The Washington Times - March 10, 2009, 04:08PM

UPDATE - 5:41 p.m. - Jay Carney, Biden’s communications chief, emails this statement explaining where the vice president got the 70 percent number: “It is an estimate arrived at after numerous discussions with experts on Afghanistan and the region.”



UPDATE - Wednesday - 10 a.m. - No answer yet from Biden’s office, but I did talk this morning to Anthony Cordesman, the experienced foreign policy expert from the Center for Strategic and International Studies.

Cordesman, who is helping the Obama administration with its review of policy in Afgahanistan and along the Afghan/Pakistan border, said he found Biden’s statement credible but also of possibly nebulous relevance.

“Pay is a powerful motive,” he said, adding that part-time fighters make up the bulk of the Taliban’s forces.

He said that there are significant parallels between the wars in Iraq, Afghanistan and even Vietnam, when it comes to encountering a local-grown insurgency, and discerning the motivation behind it. While ideology can play a role, Cordesman said, money is also a big factor.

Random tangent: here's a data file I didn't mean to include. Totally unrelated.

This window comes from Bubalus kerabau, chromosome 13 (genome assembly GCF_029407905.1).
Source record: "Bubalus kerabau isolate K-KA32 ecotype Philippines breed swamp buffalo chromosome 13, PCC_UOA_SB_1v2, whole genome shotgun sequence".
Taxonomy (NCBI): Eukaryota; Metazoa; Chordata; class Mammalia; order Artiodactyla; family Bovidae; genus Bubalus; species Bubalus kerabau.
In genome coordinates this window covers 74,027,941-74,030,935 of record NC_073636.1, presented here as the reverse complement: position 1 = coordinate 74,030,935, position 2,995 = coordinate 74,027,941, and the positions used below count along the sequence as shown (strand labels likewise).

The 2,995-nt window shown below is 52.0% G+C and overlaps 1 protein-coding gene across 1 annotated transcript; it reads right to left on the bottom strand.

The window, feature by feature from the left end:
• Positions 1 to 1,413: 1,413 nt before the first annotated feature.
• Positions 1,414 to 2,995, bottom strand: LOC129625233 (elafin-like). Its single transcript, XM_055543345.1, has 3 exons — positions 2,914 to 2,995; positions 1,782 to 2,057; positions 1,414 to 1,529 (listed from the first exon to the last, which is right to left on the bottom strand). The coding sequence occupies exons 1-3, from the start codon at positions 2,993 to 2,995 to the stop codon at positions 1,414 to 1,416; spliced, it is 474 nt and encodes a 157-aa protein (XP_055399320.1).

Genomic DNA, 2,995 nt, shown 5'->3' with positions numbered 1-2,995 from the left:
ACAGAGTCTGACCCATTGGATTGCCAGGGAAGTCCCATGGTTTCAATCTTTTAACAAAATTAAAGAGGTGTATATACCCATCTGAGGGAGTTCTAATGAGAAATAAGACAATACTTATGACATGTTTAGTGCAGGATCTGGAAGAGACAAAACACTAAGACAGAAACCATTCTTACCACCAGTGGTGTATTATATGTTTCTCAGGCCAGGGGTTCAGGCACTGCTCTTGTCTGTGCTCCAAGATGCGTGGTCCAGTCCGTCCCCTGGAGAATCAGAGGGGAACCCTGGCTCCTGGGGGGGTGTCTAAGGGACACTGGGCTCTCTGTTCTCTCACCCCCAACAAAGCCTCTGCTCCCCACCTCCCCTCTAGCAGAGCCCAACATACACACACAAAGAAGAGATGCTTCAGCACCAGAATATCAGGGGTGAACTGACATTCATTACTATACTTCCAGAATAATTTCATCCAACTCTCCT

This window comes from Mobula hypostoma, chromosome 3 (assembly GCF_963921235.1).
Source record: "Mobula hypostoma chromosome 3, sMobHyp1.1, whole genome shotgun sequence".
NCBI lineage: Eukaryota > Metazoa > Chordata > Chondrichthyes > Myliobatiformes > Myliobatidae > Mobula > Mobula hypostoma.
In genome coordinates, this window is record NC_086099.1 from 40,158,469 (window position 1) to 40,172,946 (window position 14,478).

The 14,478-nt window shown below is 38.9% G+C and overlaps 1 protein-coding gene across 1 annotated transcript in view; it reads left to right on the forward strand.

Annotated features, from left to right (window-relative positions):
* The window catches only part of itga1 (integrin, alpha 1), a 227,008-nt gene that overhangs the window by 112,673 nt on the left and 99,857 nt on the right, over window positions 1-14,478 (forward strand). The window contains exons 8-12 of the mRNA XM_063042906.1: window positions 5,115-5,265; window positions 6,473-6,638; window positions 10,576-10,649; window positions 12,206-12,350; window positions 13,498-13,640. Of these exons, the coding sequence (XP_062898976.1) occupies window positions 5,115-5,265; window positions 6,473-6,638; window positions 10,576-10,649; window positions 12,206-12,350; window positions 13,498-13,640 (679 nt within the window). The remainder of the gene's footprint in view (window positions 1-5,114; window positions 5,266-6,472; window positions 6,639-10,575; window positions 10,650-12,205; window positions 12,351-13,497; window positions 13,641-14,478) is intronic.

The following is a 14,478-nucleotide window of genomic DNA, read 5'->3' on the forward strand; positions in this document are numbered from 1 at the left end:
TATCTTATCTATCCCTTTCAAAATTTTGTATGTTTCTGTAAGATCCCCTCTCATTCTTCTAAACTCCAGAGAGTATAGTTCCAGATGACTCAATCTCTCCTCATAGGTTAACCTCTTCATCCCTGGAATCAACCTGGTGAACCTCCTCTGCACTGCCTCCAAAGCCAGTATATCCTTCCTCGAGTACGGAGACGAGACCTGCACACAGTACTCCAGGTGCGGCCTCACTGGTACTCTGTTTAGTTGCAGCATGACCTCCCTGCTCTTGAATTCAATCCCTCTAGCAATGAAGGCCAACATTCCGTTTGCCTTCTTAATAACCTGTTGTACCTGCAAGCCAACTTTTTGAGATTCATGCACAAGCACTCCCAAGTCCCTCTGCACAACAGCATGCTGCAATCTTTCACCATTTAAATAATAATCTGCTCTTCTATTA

“If there’s no other economic way to make a living then pay is a powerful motivating factor,” he said. “Almost no insurgency has been motivated mainly by ideology.”

He said, however, that the number Biden used was probably obtained during a series of interrogations of captured fighters, or some attempt at research, and that it might not represent the actual number of Taliban who are willing to flip and support the U.S. forces.

As for his involvement in the Obama policy review, Cordesman said that as under the Bush administration when it reviewed its Iraq policy, the Obama White House hasĀ  “brought in literally everybody in Washington.”

“Saying you’re a consultant to the State Department is almost like saying you ride the metro.”


Vice President Biden today made a fairly remarkable claim, saying that seven out of 10 Taliban fighters oppose the U.S. only because it’s a source of income.

Regardless of whether it’s true, the question is, where did the vice president get this statistic? We are checking.

In the meantime, you can read my story on Biden’s comments in Brussels here.

— Jon Ward, White House reporter, The Washington Times

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